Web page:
K-9 Hunter Credited With Drug Bust

June 16, 2017
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Red Bank Police K-9 officer Hunter poses with confiscated illegal narcotics that the drug-
sniffing dog located after being allegedly discarded by a suspect taken into custody. Photo courtesy Red Bank Police Department

By John Burton |

RED BANK – A routine traffic stop by a borough police officer last Wednesday evening netted a significant amount of illegal narcotics, thanks to the assistance of the department’s only four-legged officer.

According to the department, a patrol officer stopped a vehicle on Oakland Street at approximately 8:30 p.m. on June 7.

A rear seat passenger, later identified as Javhon Wells, allegedly fled the vehicle on foot carrying a black bag. While that officer was securing the vehicle and other passengers, another officer apprehended Wells in the area of the NJ Transit yard, Central Avenue. The officers then relied on the assistance of Hunter, the department’s K-9 officer, to scour the route taken by Wells.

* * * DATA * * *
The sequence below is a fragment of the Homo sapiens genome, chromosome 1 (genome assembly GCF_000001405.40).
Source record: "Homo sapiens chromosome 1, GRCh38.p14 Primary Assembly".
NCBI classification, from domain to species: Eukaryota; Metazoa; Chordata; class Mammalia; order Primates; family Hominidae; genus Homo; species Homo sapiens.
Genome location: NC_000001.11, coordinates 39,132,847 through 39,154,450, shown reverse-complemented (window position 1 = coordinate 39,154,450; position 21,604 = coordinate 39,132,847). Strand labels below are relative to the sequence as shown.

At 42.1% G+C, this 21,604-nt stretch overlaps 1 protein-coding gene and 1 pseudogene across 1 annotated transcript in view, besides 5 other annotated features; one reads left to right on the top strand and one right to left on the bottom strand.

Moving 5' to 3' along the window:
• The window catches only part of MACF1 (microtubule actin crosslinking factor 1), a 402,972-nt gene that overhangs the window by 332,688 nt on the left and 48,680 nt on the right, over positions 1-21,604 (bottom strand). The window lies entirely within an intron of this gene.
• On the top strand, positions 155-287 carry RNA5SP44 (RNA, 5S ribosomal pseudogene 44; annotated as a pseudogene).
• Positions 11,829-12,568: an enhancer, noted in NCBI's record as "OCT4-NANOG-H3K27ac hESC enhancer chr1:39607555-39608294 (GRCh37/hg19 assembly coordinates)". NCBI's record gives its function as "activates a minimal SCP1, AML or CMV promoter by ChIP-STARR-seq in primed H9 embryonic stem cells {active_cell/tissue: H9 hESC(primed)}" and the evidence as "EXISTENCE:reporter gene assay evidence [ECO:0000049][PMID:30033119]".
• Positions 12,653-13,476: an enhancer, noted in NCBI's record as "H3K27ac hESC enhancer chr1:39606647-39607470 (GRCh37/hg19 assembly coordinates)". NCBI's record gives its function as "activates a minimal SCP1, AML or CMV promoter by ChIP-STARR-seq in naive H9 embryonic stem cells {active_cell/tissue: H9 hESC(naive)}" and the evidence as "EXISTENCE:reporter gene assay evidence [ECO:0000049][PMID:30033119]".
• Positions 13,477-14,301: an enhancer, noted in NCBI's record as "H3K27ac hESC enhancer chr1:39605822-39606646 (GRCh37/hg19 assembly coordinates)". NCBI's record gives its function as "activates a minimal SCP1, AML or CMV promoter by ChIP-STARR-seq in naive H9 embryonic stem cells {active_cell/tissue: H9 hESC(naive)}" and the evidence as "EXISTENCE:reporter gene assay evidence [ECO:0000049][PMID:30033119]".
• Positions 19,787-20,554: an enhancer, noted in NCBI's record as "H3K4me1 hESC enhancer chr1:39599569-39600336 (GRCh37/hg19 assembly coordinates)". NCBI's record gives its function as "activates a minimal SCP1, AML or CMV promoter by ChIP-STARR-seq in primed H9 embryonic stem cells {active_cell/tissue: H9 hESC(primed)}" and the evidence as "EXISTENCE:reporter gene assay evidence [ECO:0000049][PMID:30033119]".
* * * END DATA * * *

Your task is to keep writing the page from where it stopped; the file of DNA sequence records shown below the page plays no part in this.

During the search, police said Hunter located the black bag. Authorities said that bag contained 500 decks of heroin and seven large bags of marijuana. A search of Wells revealed he was allegedly carrying 81 bars of Xanax, for which Wells did not have a medical prescription.

Xanax is a controlled substance that is prescribed to treat anxiety and panic disorders.

Police charged Wells, a 30-year-old Long Branch resident, with three counts each of possession of a controlled dangerous substance (CDS); possession of CDS with intent to distribute; and possession of CDS with intent to distribute in a school zone. Police also charged Wells with resisting arrest by flight and trespassing.

Wells was taken to the Monmouth County Correctional Institution, Freehold.

Rumson Christmas Tree Lighting

The department initiated its K-9 unit in early 2015. Hunter, a 4-year-old Belgian Malinois, is currently the department’s only K-9 officer. The department was able to acquire Hunter and the K-9 unit’s vehicle through a grant from a private foundation and through additional funding from the local Police Benevolent Association.

This article was first published in the June 16-June 23, 2017 print edition of The Two River Times.

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